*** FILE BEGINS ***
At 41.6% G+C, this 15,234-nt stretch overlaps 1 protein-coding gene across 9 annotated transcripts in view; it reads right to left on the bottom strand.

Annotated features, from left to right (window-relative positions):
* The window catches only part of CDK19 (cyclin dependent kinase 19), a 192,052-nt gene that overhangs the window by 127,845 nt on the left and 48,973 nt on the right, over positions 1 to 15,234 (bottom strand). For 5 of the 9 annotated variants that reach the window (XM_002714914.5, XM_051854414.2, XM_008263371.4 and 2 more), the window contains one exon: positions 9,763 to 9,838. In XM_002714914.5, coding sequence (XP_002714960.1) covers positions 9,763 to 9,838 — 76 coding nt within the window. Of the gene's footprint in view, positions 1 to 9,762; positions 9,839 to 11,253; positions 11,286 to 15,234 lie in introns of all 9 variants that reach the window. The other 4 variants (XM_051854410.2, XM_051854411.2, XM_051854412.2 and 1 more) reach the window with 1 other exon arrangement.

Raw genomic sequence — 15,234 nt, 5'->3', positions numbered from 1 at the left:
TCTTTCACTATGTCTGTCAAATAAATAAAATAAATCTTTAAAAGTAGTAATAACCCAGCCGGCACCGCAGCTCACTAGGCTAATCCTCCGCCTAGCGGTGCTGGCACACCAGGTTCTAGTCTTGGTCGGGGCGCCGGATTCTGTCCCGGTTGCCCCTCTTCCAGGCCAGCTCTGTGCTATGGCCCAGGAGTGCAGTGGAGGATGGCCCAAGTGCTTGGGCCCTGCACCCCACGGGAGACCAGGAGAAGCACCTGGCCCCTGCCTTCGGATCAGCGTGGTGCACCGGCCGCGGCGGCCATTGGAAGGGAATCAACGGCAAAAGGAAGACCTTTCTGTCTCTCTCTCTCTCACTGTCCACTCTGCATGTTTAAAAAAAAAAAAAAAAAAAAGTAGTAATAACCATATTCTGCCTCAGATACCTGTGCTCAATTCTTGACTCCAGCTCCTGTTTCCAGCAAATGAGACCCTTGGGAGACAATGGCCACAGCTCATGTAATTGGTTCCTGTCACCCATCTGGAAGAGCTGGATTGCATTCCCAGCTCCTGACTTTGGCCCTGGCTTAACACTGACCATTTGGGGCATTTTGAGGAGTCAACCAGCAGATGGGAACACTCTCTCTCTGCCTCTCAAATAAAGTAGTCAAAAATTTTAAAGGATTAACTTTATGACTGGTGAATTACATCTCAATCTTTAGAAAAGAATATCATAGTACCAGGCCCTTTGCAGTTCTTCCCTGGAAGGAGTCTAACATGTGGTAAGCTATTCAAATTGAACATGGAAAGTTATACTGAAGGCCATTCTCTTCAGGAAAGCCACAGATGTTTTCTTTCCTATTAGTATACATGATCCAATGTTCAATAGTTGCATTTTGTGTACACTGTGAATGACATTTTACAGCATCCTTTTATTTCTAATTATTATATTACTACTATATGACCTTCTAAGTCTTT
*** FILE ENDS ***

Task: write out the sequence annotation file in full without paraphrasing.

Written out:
At 41.6% G+C, this 15,234-nt stretch overlaps 1 protein-coding gene across 9 annotated transcripts in view; it reads right to left on the bottom strand.

Annotated features, from left to right (window-relative positions):
* The window catches only part of CDK19 (cyclin dependent kinase 19), a 192,052-nt gene that overhangs the window by 127,845 nt on the left and 48,973 nt on the right, over positions 1 to 15,234 (bottom strand). For 5 of the 9 annotated variants that reach the window (XM_002714914.5, XM_051854414.2, XM_008263371.4 and 2 more), the window contains one exon: positions 9,763 to 9,838. In XM_002714914.5, coding sequence (XP_002714960.1) covers positions 9,763 to 9,838 — 76 coding nt within the window. Of the gene's footprint in view, positions 1 to 9,762; positions 9,839 to 11,253; positions 11,286 to 15,234 lie in introns of all 9 variants that reach the window. The other 4 variants (XM_051854410.2, XM_051854411.2, XM_051854412.2 and 1 more) reach the window with 1 other exon arrangement.

Raw genomic sequence — 15,234 nt, 5'->3', positions numbered from 1 at the left:
TCTTTCACTATGTCTGTCAAATAAATAAAATAAATCTTTAAAAGTAGTAATAACCCAGCCGGCACCGCAGCTCACTAGGCTAATCCTCCGCCTAGCGGTGCTGGCACACCAGGTTCTAGTCTTGGTCGGGGCGCCGGATTCTGTCCCGGTTGCCCCTCTTCCAGGCCAGCTCTGTGCTATGGCCCAGGAGTGCAGTGGAGGATGGCCCAAGTGCTTGGGCCCTGCACCCCACGGGAGACCAGGAGAAGCACCTGGCCCCTGCCTTCGGATCAGCGTGGTGCACCGGCCGCGGCGGCCATTGGAAGGGAATCAACGGCAAAAGGAAGACCTTTCTGTCTCTCTCTCTCTCACTGTCCACTCTGCATGTTTAAAAAAAAAAAAAAAAAAAAGTAGTAATAACCATATTCTGCCTCAGATACCTGTGCTCAATTCTTGACTCCAGCTCCTGTTTCCAGCAAATGAGACCCTTGGGAGACAATGGCCACAGCTCATGTAATTGGTTCCTGTCACCCATCTGGAAGAGCTGGATTGCATTCCCAGCTCCTGACTTTGGCCCTGGCTTAACACTGACCATTTGGGGCATTTTGAGGAGTCAACCAGCAGATGGGAACACTCTCTCTCTGCCTCTCAAATAAAGTAGTCAAAAATTTTAAAGGATTAACTTTATGACTGGTGAATTACATCTCAATCTTTAGAAAAGAATATCATAGTACCAGGCCCTTTGCAGTTCTTCCCTGGAAGGAGTCTAACATGTGGTAAGCTATTCAAATTGAACATGGAAAGTTATACTGAAGGCCATTCTCTTCAGGAAAGCCACAGATGTTTTCTTTCCTATTAGTATACATGATCCAATGTTCAATAGTTGCATTTTGTGTACACTGTGAATGACATTTTACAGCATCCTTTTATTTCTAATTATTATATTACTACTATATGACCTTCTAAGTCTTT